Asante Mtenje: For me, my idea of feminism is a collective struggle for equality in access to opportunities, resources, power, for example. That does not exclude and marginalize categories of people including transgender women or gender non-conforming people.  

Wesley Macheso: Your fiction and poetry paint images of women who are resilient under several burdens. Tell us more…

Asante Mtenje: My writing has deliberately been about showing the different ways in which women face oppression in a society where patriarchy still reigns supreme. But at the same time, my writing has been intentional about showing the agency of women in changing the status-quo in small and notable ways.

Wesley Macheso: When one searches for Malawian female writers, mostly older generation names like Walije Gondwe and Emily Mkamanga come up. Where are contemporary Malawian female writers?

Asante Mtenje: They are there. All they need is more platforms for them to be more visible to the rest of the world. For socio-historical and political reasons, there are significantly very few female writers as compared to male writers and this is very unfortunate. However, as the socio-political landscape is changing in this democratic age, more and more young female writers are publishing their work on social media platforms such as Facebook, Twitter, on blogs, some are self-publishing. I teach creative writing in the English Department at University of Malawi, and I see the creative energies in my students everyday and all they are looking for is a platform to launch their work. I am also the Patron and a member of Writers Workshop at Chancellor College and I know of a number of female students who have published their poetry anthologies, made poetry audio albums or have had short stories published in local anthologies. There is also a website called Makewana’s Daughters that is dedicated to promoting and publishing writing by Malawian women. One of the founders of Makewana’s Daughters is Dr. Timwa Lipenga, a brilliant writer who has short stories published in, among other places, the Caine Prize for African Writing anthology. Last year, she published a book titled Lomathinda: Rose Chibambo Speaks, which focuses on the story of Rose Chibambo, a Malawi nationalist struggle icon. So you see, they are there and I am quite positive that we will be seeing more of Malawian female writers on the international scene soon.

Wesley Macheso: What do you want to read in African literature by women in the future? Who are some of the writers we should look out for?

Asante Mtenje: Firstly, let me point out that I am not just interested in reading African literature by women but rather African literature in general. Contemporary African literature is full of diversity, energy and creativity and I enjoy it immensely. So I guess my response would be that I want to read more and more intriguing stories that experiment with language and form. I like to keep a wide reading horizon so I don’t want to limit myself by saying this is what I want to read in African or Malawian literature. Some of the writers to look out for (I will focus on the Malawian scene) are Timwa Lipenga, Grace Sharra and Phindu Banda, who are brilliant poets.

Wesley Macheso: If you may please share with us what you have been reading recently and what you are currently working on.

Asante Mtenje: I have just finished reading This Child will be Great, the autobiography of Ellen Johnson-Sirleaf, the first female president in Africa. It is a story of courage, resilience, passion, strength and hope. It kept me awake for many nights as the story is captivating even though there are gruesome parts which reflect the bloody history of Liberian civil war and military coup. I have learned so much from her story.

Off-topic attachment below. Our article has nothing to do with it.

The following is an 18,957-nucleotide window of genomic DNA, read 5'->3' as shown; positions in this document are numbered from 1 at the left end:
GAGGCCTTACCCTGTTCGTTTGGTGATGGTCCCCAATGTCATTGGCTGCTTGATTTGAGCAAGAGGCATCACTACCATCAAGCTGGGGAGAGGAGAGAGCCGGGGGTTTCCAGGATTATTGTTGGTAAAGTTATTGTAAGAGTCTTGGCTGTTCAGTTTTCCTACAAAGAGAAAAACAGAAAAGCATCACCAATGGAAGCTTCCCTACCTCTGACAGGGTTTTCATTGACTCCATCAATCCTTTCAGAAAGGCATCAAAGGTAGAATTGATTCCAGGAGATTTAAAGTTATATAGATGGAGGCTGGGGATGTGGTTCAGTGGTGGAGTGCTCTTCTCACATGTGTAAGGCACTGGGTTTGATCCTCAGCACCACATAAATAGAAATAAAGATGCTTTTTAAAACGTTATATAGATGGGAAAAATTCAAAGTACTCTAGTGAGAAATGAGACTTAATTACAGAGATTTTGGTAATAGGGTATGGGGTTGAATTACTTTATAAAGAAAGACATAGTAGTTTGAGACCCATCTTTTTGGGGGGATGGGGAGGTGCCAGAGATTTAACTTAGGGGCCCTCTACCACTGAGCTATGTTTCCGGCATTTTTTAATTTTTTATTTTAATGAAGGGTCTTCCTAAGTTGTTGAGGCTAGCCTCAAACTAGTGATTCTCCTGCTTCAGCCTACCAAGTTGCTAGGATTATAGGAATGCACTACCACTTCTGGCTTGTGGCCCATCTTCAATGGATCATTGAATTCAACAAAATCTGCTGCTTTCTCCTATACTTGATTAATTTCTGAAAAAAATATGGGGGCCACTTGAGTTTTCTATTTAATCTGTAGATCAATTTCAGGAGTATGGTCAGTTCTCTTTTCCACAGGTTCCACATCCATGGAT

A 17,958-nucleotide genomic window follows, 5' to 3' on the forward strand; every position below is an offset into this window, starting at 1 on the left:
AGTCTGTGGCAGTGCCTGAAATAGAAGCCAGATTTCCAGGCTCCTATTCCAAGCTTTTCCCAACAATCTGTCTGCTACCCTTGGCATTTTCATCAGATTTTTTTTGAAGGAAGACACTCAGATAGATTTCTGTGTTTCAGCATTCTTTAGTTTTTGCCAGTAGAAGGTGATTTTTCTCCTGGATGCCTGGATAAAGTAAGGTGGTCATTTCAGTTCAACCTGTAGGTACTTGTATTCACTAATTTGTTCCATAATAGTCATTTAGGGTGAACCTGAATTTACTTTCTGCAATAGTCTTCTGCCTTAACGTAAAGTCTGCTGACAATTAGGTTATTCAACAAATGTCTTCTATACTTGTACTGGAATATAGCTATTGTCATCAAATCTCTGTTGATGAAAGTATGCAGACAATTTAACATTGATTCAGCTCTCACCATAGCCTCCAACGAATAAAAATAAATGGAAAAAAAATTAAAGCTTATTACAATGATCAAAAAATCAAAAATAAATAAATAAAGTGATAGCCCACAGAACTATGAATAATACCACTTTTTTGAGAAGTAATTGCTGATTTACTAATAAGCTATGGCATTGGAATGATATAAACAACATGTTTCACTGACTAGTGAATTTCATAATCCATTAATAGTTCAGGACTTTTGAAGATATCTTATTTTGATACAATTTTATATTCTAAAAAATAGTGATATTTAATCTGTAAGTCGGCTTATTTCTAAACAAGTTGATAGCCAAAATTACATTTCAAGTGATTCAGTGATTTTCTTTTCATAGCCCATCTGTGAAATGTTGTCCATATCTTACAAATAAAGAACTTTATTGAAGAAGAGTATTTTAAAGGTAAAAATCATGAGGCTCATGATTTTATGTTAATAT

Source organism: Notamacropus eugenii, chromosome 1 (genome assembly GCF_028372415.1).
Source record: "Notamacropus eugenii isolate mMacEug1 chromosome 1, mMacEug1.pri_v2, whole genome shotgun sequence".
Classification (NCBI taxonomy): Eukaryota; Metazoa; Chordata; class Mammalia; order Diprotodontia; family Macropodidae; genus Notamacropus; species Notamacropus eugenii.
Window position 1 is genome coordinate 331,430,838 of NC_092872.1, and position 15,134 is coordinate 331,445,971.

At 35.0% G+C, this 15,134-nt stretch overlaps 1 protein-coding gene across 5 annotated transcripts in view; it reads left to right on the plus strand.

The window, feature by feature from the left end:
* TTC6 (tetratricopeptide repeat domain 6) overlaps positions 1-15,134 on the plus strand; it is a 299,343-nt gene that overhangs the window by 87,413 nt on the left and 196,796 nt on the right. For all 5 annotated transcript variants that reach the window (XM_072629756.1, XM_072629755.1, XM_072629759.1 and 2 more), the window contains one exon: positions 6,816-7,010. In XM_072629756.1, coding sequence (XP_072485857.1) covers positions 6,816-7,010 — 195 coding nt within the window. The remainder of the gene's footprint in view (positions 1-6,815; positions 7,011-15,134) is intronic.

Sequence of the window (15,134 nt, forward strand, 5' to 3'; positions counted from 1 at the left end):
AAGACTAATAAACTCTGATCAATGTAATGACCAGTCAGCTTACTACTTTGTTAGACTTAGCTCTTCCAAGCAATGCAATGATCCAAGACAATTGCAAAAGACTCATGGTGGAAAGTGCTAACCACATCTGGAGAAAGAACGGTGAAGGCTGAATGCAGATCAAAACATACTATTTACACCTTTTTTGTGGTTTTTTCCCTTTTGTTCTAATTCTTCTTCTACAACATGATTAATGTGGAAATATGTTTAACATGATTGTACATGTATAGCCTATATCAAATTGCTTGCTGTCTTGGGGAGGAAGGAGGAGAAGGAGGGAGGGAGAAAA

I am currently reading and doing research for a historical and mystery fictional novel which is based on the 1983 Mwanza murders during the dictatorial regime of Dr. Kamuzu Banda who ruled Malawi with an iron fist for thirty years. My doctoral research was inspired by life under the dictatorial regime of Banda especially with regard to questions of gender and sexuality. My interest has however gone beyond the questions that inspired my doctoral research and I am focusing on the murders of three ministers and one Member of Parliament which happened under the one party state. The murders were orchestrated to look like a car accident in 1983 and unfortunately the accused parties where acquitted during a court case at the advent of democracy in 1994 since most of the crucial witnesses had died by that and the incriminating evidence had also been destroyed. The novel will be narrated from the perspective of a fictional female Member of Parliament who discovers the plot but is loyal to the President. It is a lot of research but it is interesting historical research that is challenging what I thought I knew about life under a dictatorship.

Wesley Macheso
Wesley Macheso
Wesley Macheso, PhD, is a Malawian writer. He teaches literature at the University of Malawi to survive and he writes to live. His short story “This Land is Mine” is published in Water: new short story fiction from Africa (2016) by Short Story Day Africa. He won the 2015 Peer Gynt Literary Award in Malawi for his children’s book Akuzike and the Gods (2017). Some of his poems are anthologised in Wreaths for a Wayfarer (2020). His work can be read online on African Writer, Brittle Paper, Storymoja, The Kalahari Review, and Agbowo magazines. He edits for and Twitter handle: @Wesleymax89


  1. I still feel like the female body in malawian literature is yet to be liberated. Mostly male writers represent the female body within the patriarchal tenets they have grown into. In the long run this continues to normalise the ‘truth’ that men are placed above women. But I believe the work being pursued by Dr. Mtenje and all in gender studies and beyond is commendable in restoring the prehistoric place of a woman in the malawi context — Makewana just to cite one.

    …and can’t wait to get my hands on this upcoming novel. The ‘accidentalised’ accident..